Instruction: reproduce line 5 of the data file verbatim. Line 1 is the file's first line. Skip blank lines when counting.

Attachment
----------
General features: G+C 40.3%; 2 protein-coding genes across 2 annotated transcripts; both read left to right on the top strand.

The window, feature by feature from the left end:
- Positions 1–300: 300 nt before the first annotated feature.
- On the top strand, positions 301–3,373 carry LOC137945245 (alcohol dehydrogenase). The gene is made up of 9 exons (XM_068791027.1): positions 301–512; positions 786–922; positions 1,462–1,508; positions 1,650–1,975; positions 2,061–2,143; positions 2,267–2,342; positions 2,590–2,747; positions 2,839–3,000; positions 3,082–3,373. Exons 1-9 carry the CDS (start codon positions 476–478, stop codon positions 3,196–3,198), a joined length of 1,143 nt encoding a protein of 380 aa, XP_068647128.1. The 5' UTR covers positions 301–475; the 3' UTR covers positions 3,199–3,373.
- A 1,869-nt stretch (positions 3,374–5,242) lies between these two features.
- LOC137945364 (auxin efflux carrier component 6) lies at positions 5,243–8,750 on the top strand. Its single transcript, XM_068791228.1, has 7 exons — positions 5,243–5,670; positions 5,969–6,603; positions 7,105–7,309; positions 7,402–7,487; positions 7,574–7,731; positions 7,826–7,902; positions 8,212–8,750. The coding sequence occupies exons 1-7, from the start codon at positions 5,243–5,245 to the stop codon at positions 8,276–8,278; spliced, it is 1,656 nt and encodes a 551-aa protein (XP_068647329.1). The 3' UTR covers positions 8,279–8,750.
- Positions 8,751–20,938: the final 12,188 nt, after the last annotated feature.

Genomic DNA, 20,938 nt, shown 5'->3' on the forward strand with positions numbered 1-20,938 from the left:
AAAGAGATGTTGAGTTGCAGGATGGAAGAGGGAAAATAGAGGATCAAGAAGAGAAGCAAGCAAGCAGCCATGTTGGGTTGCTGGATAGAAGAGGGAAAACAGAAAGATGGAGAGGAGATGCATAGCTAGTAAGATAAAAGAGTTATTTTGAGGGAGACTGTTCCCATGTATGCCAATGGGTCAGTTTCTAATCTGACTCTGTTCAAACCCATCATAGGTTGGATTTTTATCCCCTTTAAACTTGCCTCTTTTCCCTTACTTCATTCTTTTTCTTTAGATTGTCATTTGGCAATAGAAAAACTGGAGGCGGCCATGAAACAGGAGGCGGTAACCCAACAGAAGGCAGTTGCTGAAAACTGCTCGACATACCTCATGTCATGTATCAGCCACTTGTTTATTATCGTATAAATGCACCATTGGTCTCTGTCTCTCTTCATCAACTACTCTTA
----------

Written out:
- A 1,869-nt stretch (positions 3,374–5,242) lies between these two features.